Post by pieter on Dec 19, 2022 12:43:06 GMT -7
Government apologises for the Netherlands’ role in the history of slaveryNews item | 19-12-2022 | 16:18
In a speech this afternoon, Prime Minister Mark Rutte apologised for the past actions of the Dutch State: to enslaved people in the past, everywhere in the world, who suffered as a consequence of those actions, as well as to their daughters and sons, and to all their descendants, up to the present day. The prime minister gave the apology at the National Archives in The Hague, in the presence of representatives of organisations that have pressed for acknowledgement of the effects of slavery. In Suriname and on Aruba, Curaçao, St Maarten, Bonaire, St Eustatius and Saba, members of the government will meet with organisations and authorities to discuss what this apology means in each of those places."We are doing this – and doing it now – so that, standing on the cusp of an important commemorative year, we can find a way forward together. We not only share a past; we share a future too. So with this apology we are writing not a full stop, but a comma."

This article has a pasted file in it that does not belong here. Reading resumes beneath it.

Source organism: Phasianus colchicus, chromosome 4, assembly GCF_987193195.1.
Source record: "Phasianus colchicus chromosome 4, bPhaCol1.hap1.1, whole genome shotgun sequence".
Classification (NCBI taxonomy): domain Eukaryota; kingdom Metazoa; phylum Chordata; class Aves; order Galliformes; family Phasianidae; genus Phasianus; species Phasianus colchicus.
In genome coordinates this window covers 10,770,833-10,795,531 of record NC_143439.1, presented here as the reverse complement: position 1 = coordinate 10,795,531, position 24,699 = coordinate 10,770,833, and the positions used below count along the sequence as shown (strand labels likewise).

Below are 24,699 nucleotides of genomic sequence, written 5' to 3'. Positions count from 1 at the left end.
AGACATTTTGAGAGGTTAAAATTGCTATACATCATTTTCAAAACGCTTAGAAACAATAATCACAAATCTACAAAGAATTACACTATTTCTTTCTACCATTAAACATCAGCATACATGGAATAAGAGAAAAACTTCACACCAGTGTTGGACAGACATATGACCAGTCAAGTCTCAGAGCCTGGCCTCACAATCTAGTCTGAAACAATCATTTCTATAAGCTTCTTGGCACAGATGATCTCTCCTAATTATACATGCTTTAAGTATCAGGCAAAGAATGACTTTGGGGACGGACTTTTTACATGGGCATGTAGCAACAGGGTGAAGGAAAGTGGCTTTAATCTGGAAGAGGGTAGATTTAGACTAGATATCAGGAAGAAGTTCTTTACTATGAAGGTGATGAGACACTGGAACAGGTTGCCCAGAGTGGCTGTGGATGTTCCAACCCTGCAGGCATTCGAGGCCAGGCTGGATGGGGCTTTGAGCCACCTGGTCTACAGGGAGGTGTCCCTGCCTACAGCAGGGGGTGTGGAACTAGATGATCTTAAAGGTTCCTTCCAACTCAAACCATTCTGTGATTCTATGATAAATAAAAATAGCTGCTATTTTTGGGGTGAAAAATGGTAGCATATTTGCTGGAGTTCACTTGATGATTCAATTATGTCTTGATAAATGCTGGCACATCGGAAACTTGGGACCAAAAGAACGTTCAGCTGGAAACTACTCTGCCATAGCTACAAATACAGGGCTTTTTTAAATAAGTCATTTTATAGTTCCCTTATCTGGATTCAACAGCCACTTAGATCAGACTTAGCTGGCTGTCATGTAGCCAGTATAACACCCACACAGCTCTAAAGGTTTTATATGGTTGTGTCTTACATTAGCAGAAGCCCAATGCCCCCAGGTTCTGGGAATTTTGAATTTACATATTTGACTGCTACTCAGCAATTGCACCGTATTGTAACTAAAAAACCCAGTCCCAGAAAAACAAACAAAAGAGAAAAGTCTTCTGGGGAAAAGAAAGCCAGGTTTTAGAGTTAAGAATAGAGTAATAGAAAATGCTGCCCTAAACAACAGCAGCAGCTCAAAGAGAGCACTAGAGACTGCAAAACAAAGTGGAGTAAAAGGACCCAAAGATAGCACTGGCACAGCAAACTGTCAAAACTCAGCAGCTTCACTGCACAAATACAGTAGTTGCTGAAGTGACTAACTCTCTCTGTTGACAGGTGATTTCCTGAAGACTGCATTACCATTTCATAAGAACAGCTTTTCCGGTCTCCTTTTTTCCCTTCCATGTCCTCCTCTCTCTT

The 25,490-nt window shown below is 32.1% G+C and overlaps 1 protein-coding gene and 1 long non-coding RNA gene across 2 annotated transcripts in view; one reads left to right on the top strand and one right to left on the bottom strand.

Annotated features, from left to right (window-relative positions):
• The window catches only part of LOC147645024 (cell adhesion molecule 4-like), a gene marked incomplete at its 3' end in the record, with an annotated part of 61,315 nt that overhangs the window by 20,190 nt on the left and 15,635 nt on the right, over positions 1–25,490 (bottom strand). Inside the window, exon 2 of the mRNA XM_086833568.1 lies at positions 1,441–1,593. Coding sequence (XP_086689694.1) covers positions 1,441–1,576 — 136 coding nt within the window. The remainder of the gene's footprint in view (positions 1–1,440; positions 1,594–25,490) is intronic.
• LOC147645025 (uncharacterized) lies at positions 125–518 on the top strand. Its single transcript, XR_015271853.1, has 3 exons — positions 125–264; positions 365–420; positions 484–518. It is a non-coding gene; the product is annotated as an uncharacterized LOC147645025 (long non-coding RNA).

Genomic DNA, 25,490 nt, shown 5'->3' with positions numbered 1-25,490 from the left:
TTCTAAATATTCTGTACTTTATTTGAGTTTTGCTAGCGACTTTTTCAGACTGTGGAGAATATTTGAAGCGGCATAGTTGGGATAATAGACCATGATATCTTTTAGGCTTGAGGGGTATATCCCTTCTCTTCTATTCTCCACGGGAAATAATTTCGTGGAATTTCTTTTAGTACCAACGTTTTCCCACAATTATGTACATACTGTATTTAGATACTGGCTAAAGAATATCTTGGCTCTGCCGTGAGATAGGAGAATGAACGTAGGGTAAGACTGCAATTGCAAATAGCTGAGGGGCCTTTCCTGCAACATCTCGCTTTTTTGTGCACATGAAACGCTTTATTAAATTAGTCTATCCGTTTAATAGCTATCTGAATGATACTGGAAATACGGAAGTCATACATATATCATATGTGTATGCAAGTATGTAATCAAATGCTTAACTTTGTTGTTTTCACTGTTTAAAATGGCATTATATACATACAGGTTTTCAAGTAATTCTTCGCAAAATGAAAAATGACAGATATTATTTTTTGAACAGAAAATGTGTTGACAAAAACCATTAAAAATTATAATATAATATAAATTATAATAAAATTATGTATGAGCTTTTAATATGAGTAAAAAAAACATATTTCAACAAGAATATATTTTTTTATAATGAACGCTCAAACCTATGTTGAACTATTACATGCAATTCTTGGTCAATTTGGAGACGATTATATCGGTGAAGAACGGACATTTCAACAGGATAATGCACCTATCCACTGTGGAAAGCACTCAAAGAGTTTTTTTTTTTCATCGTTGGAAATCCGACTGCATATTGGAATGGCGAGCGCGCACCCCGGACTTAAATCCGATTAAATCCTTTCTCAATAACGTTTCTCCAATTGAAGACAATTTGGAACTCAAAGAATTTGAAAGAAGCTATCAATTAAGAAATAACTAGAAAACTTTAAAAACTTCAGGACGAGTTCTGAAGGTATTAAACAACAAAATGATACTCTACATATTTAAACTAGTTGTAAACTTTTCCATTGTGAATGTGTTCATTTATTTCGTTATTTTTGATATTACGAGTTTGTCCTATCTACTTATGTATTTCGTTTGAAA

The prime minister’s apology and the dialogues elsewhere are an important part of the government’s response to the report entitled ‘Chains of the Past’, which was presented by the Slavery History Dialogue Group in July 2021. The report advised the government to proceed with acknowledgement, apology and recovery, in relation to slavery in the Kingdom. The government response to the report was sent to the Dutch House of Representatives this afternoon.